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Let’s hear sugar plan!


rhondathompson, [email protected]

Let’s hear sugar plan!

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GOVERNMENT HAS BEEN called upon to clearly articulate its plans for Barbados’ struggling sugar industry.
Mark Sealy, a director of DaCosta Distribution Ltd who was also speaking on behalf of H&G Limited which includes the Fisherpond and Easy Hall plantations, said growing sugar had become unprofitable for private farmers.
“We need to get back and have a definite policy on sugar cane.
“The farmers are hurting. They have no money whatsoever. We have come to the Rubicon and we need something definite going forward or we’re going to be totally out of sugar cane,” he said.
Sealy was making a contribution last Wednesday during the question-and-answer segment of the Barbados Chamber of Commerce & Industry’s Meet The Minister session at Hilton Barbados.
 “It is extremely important that we understand that the cost to produce a tonne of cane is approximately $120, and that’s for the more efficient farmers.
“At the moment for the crop of 2011, private farmers were paid an average of $48. That’s approximately $72 short of covering their costs. It is obvious that this is going to cause private farmers not to plant sugar cane,” he said during the event that featured Minister of Commerce and Trade Senator Haynesley Benn.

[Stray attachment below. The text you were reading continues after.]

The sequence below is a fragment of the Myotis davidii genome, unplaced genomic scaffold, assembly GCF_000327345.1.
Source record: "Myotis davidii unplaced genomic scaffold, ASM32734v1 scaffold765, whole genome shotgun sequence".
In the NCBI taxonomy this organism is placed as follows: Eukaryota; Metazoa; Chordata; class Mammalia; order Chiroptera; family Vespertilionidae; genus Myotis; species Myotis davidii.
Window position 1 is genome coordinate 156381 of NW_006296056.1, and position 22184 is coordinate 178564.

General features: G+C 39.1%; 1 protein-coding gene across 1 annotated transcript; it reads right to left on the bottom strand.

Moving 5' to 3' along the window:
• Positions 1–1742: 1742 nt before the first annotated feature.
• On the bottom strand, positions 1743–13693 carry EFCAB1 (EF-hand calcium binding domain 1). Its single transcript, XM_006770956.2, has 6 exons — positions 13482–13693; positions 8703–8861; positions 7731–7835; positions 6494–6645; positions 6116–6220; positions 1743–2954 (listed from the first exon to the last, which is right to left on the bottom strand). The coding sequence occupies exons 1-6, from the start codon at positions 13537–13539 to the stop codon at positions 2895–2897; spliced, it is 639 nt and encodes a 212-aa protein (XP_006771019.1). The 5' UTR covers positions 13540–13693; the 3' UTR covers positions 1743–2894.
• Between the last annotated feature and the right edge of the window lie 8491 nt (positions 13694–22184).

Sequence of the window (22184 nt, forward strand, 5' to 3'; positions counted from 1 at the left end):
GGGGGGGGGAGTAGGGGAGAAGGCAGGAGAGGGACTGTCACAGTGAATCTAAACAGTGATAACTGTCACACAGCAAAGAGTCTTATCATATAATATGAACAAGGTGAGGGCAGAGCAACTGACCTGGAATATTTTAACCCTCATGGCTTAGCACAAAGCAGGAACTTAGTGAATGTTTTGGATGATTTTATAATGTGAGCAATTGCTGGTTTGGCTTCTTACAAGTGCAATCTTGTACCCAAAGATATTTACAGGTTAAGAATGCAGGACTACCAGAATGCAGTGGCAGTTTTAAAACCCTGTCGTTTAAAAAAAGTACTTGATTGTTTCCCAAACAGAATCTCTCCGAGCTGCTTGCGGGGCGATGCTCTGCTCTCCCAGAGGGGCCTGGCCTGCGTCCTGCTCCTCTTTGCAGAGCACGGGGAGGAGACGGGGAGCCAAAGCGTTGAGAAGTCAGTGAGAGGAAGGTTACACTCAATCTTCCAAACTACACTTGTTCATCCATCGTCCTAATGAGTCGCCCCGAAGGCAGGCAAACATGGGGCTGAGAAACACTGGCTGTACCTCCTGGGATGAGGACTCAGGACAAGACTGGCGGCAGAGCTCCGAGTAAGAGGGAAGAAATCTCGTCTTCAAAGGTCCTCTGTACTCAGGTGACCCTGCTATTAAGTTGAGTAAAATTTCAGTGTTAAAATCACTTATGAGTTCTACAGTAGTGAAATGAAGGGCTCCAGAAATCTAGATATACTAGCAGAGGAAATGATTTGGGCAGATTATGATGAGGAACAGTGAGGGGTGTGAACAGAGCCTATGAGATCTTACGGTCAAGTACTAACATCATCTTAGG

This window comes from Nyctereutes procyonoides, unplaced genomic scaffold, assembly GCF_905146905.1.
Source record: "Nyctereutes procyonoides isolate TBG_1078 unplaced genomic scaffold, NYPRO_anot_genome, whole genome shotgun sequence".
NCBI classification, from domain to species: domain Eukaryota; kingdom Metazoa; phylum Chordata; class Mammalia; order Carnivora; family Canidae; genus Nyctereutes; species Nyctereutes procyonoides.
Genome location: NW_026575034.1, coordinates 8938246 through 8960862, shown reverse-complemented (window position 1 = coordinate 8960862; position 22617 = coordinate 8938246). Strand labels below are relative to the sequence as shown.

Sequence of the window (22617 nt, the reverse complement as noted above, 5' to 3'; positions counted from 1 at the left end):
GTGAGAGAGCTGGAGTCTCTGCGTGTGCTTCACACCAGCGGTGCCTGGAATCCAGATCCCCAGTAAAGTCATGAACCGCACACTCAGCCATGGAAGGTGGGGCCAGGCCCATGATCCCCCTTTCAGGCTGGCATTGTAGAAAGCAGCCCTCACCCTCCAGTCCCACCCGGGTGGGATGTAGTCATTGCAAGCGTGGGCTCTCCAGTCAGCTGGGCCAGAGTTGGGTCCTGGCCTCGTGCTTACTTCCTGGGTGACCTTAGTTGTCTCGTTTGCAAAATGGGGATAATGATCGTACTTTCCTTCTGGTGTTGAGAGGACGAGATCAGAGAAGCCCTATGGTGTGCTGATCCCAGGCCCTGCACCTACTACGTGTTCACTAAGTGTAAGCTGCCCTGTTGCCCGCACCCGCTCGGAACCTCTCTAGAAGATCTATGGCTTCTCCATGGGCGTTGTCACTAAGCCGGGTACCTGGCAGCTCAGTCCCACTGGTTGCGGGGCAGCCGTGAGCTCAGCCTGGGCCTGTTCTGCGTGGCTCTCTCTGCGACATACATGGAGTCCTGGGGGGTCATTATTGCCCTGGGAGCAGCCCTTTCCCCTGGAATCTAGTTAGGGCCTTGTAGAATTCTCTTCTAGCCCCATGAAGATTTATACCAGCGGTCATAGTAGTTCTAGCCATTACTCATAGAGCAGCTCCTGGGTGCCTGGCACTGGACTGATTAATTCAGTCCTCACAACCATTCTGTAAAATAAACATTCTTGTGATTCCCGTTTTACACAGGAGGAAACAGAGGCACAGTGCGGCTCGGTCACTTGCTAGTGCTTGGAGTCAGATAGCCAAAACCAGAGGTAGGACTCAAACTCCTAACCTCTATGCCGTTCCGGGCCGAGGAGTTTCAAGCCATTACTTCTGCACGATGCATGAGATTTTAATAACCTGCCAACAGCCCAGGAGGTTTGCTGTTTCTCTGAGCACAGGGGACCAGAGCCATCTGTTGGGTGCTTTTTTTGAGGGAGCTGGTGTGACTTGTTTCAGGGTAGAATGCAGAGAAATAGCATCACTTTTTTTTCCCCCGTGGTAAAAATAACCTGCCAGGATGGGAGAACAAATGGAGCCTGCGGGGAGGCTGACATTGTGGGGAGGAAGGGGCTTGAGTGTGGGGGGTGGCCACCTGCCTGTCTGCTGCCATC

Meanwhile John Taylor, executive director of Goddard Enterprises Ltd, said the sugar industry was “collapsing around our ears”, 20 000 tonnes of sugar being expected this year compared to 36 000 tonnes four years ago.
“Our sugar production is down to nearly half of what it was five years ago.
“Most of that sugar land is now owned by Government, so what is happening with that sugar land? What is the plan for it?” he queried.
In response, Benn said Government recognized the importance of the sugar industry and would not let it “fall through”.
“I’m surprised though that the price paid in support is $48 per tonne. I remember it was $90. When I was in the [Ministry of] Agriculture last time, it was $70,” he said.
The minister noted that Minister of Agriculture Dr David Estwick had recently announced some changes to the industry, and a greater role will be played by the Barbados Agricultural Management Company. (NB)

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